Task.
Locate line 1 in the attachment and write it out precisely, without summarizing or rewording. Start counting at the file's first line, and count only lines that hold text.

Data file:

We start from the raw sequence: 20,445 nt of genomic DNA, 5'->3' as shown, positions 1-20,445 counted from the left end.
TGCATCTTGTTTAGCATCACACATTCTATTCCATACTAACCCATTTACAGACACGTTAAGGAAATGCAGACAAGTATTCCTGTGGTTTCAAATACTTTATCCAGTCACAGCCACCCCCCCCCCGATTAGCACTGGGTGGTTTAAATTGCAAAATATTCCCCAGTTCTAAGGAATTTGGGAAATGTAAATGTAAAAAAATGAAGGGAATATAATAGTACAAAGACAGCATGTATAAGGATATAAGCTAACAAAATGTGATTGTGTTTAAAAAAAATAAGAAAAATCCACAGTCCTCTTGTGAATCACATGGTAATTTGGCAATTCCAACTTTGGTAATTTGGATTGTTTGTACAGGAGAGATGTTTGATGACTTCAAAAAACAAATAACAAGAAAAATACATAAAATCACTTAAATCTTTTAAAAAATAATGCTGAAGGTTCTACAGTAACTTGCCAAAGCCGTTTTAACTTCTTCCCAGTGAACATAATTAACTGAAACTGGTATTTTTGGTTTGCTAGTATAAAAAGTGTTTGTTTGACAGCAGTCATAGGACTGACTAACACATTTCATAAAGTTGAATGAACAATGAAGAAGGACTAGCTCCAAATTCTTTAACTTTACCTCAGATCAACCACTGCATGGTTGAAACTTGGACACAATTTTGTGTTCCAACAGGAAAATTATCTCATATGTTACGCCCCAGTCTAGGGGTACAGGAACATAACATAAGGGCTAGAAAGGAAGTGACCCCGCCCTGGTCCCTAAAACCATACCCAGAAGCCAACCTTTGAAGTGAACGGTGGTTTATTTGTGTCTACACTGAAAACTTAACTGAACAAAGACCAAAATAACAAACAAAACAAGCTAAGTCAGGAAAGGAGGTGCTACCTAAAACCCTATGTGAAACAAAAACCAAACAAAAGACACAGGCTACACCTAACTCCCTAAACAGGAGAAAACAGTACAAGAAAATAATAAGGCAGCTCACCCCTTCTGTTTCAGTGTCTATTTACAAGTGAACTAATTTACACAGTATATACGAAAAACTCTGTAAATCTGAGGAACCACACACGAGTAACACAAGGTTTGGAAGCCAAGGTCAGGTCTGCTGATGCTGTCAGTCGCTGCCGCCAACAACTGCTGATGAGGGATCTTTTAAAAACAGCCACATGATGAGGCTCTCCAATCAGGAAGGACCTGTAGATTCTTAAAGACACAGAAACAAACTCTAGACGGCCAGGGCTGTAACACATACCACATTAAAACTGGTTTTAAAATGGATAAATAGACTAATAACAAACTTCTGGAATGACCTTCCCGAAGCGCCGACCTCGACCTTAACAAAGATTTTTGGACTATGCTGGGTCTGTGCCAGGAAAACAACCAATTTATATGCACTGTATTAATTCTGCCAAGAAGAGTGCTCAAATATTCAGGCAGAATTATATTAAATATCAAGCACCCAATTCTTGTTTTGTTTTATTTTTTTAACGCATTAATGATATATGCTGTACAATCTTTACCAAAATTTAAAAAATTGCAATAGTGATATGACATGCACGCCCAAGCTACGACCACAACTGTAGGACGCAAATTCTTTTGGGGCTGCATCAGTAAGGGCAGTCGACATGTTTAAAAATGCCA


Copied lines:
We start from the raw sequence: 20,445 nt of genomic DNA, 5'->3' as shown, positions 1-20,445 counted from the left end.